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Thomsons were First NH Settlers in 1623

Pannaway Manor in Rye, NH 1623 (c) Matthew Thompson/ Peter Randall Publisher


The End of the Beginning

Within a year of his arrival at Rye, David Thomson was touring the untamed harbor at Boston where he had his eye on an island of 157 acres off modern day Dorchester. He likely built a house on the eastern end of "Thompson Island" around 1625 or 1626. The stone foundation, discovered in the 19th century, has since eroded into the harbor. According to some accounts, son John Thomson [Thompson] was born at Pannaway in 1625. Other writers speculate that John was born in England, or that the Thomsons had already moved to Boston by the year he was born.

David may also have helped his unmarried friend Samuel Maverick build a house on Noddle’s Island nearby in Boston Harbor. Thomson wrote a lengthy intimate letter to the Earl of Arundel around this time complaining about the sale of guns to the Indians by colonists. This may be a reference to the infamous Thomas Morton of Merry Mount, a Massachusetts neighbor. Morton was a free-thinking colonist who considered the Puritans, who were arriving in larger numbers, to be oppressive tyrants. Morton later wrote that David Thomson was an adventurer with much knowledge of the Natives and "a man of good judgment". The Puritans, in turn, considered Morton to be a Royalist agitator and later arrested him for trading guns and ammunition to the Indians and for lewd and heathenish behavior, including dancing naked around a maypole.

By 1626, the Thomsons appear to have abandoned the trading post at Pannaway to the fishermen and fur traders in favor of the more fertile island in Massachusetts. By the close of 1627 David Thomson was dead.

Because Thomson was a staunch Royalist, amateur historians have hinted that his early death may have been the result of foul play. The settlers at Plymouth also had dibs on Thompson Island. And Thomson apparently hoped to get a patent for valuable land at Cape Ann, also attractive to the Plymouth colonists. But his dealings with Plymouth appear to have been largely amiable and commercial. He knew the region and the Indians better than most and served as consultant and guide. In what must have been New England’s first yard sale, Thomson reportedly accompanied Plymouth founders William Bradford and Edward Winslow to Monhegan Island where the goods and livestock from a failed colony were being auctioned off. Most likely, despite the heady religious and political rivalries of the era, David Thomson died from accident or illness.

Ignored by NH

A widow alone in a strange land, Amias Cole Thomson married Samuel Maverick within a year of her husband’s death. Their Church of England nuptials, some suggest, was the first religious wedding ceremony in New England. (For Puritans, marriage was a civil contract.) Amias moved from Thompson Island to Mavericks fortified home in Chelsea, and then to Maverick’s second house on Noddles Island --, the one her first husband may have helped build and now the site of Logan Airport. .

Amias Maverick failed to retain her property for her young son. Thompson Island was quickly claimed by Massachusetts Bay Colony in 1631, just as the Strawbery Banke colonists were settling in on the Piscataqua. John Thomson went on to captain his own fishing boats. Using his father’s 1622 patent from the Council of New England, he was eventually able to prove his title to Thompson Island in 1650. A few years later, however, John lost the property when it was seized for an unpaid debt. When a Native American petitioned the court a few years later claiming that white settlers had stolen the island that was his birthright, he was not even granted a hearing. Thompson Island became home to a boy’s preparatory academy in 1814. Today it is home to an Outward Bound program.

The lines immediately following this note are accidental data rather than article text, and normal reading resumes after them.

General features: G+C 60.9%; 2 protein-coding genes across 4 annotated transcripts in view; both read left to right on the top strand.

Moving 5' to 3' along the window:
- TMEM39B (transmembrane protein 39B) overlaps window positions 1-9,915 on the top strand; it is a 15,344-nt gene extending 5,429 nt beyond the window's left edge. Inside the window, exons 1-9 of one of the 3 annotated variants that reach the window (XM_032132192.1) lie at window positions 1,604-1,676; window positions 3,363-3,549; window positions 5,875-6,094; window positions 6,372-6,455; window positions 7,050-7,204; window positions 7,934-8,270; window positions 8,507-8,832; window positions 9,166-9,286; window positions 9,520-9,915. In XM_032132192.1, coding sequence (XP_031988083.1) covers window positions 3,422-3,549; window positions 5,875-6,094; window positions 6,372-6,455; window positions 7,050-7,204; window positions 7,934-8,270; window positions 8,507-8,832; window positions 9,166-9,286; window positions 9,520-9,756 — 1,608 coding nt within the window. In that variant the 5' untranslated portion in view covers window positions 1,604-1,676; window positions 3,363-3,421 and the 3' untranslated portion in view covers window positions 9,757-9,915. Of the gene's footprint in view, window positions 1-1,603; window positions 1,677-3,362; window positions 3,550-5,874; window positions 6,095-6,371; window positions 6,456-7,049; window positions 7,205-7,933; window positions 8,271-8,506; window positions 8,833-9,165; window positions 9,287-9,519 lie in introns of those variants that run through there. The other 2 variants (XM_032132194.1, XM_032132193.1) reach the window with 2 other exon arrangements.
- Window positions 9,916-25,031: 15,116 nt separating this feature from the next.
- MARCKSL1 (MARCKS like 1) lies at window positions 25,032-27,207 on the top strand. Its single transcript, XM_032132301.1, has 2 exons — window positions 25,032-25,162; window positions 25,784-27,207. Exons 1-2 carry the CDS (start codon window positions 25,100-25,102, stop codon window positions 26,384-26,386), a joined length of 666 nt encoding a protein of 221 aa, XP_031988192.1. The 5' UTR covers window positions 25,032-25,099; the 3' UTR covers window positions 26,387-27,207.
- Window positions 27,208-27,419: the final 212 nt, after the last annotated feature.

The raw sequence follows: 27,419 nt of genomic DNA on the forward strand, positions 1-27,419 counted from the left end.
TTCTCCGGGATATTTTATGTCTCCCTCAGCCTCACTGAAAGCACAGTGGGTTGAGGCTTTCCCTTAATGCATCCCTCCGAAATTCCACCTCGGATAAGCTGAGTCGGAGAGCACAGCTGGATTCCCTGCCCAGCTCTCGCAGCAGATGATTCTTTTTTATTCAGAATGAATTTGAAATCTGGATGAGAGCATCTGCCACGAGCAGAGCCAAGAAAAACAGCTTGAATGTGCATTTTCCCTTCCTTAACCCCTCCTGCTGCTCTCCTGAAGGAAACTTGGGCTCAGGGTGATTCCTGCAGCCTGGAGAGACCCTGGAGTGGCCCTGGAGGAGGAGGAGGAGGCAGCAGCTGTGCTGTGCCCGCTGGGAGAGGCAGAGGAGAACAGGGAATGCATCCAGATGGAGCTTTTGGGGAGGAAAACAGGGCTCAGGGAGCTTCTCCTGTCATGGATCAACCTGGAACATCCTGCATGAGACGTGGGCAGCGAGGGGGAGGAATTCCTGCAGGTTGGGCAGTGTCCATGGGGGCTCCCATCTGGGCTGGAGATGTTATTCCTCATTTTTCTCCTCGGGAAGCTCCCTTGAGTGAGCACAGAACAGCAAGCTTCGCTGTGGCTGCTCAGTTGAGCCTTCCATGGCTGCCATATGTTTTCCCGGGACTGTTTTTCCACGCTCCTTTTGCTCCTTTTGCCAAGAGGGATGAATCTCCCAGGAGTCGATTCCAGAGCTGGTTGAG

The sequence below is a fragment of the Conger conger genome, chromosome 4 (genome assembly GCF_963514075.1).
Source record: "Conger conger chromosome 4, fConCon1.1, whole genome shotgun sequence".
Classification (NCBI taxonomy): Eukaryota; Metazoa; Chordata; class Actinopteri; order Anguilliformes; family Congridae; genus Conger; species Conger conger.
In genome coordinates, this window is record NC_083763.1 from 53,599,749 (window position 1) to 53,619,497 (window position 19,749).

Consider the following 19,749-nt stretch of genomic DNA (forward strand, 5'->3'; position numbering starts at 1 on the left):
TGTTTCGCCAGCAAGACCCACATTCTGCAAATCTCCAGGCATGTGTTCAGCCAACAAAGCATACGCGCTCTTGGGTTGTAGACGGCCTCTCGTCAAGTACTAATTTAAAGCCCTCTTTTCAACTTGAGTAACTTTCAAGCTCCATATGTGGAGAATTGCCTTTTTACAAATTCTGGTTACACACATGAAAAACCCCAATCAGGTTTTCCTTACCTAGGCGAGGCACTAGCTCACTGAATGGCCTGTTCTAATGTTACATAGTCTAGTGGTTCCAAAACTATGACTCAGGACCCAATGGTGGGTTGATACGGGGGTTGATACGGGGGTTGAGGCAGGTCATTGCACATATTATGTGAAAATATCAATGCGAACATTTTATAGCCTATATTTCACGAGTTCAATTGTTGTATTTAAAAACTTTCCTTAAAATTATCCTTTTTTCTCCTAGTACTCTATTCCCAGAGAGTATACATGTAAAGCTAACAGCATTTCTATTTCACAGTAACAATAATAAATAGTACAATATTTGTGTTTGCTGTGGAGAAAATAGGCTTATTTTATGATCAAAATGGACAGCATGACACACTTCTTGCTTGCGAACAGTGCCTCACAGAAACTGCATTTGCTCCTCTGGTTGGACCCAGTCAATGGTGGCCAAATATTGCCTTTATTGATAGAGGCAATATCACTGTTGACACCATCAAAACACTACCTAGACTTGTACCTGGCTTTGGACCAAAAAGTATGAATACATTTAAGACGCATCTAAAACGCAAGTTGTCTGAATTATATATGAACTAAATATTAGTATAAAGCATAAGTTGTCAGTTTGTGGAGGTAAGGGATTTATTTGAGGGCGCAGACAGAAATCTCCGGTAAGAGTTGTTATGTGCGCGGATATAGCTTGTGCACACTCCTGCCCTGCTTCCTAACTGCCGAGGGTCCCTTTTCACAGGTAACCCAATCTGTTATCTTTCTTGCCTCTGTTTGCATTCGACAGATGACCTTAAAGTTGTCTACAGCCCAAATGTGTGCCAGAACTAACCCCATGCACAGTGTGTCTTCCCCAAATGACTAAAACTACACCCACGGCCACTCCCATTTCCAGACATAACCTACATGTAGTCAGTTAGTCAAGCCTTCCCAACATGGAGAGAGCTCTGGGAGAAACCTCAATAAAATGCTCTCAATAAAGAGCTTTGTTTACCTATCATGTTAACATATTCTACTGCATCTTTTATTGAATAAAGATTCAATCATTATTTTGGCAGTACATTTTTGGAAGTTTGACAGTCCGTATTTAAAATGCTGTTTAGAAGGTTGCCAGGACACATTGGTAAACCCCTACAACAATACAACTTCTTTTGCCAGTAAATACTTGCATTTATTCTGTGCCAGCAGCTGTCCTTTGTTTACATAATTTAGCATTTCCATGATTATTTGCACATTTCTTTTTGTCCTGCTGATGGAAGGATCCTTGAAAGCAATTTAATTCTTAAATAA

John Thomson went on to become a founder and prominent citizen of Mendon, Massachusetts. When Native Americans burned Mendon in 1675, Thomson was among the first settlers to return and rebuild. History strongly suggests that John Thomson was the first Englishman born in New Hampshire and, therefore, the first white settler born in Portsmouth. Thomson apparently never tried to reclaim his parent’s property at Pannaway. He died at Mendon in 1685.

Ignored by history, obscured by time, the Thomsons get no respect around here, except perhaps, in the dusty chronicles of Rye. In his 1905 history of the town, author Langdon Brown Parsons reminded us that it was the Thomsons of Rye-- not John Mason, not the Laconia Company, and not the early arrivals at Strawbery Banke -- who give Portsmouth the right to loudly proclaim it was "settled in 1623".


SOURCES: (1) History of the Town of Rye, New Hampshire (1905) by Langdon Brown Parsons; (2) "David Thomson, Scottish Founder of New Hampshire" (2003 online articles) by Genevieve Cora Fraser; (3) "Notes on the First Planting of NH and on the PIscataqua Patents" (1895 pamphlet) by John Scribner Jenness; (4) The First Yankee (1979) by Ralph and Matthew Thompson; (5) History of New Hampshire (1896) by John Norris McClintock (6) The Four Thompsons of Boston Harbor (1966) by Raymond W. Stanley.

Copyright © 2009 by J. Dennis Robinson. All rights reserved. Robinson is editor and owner of the regional history web site His column also appears every other Monday in the Portsmouth Herald.



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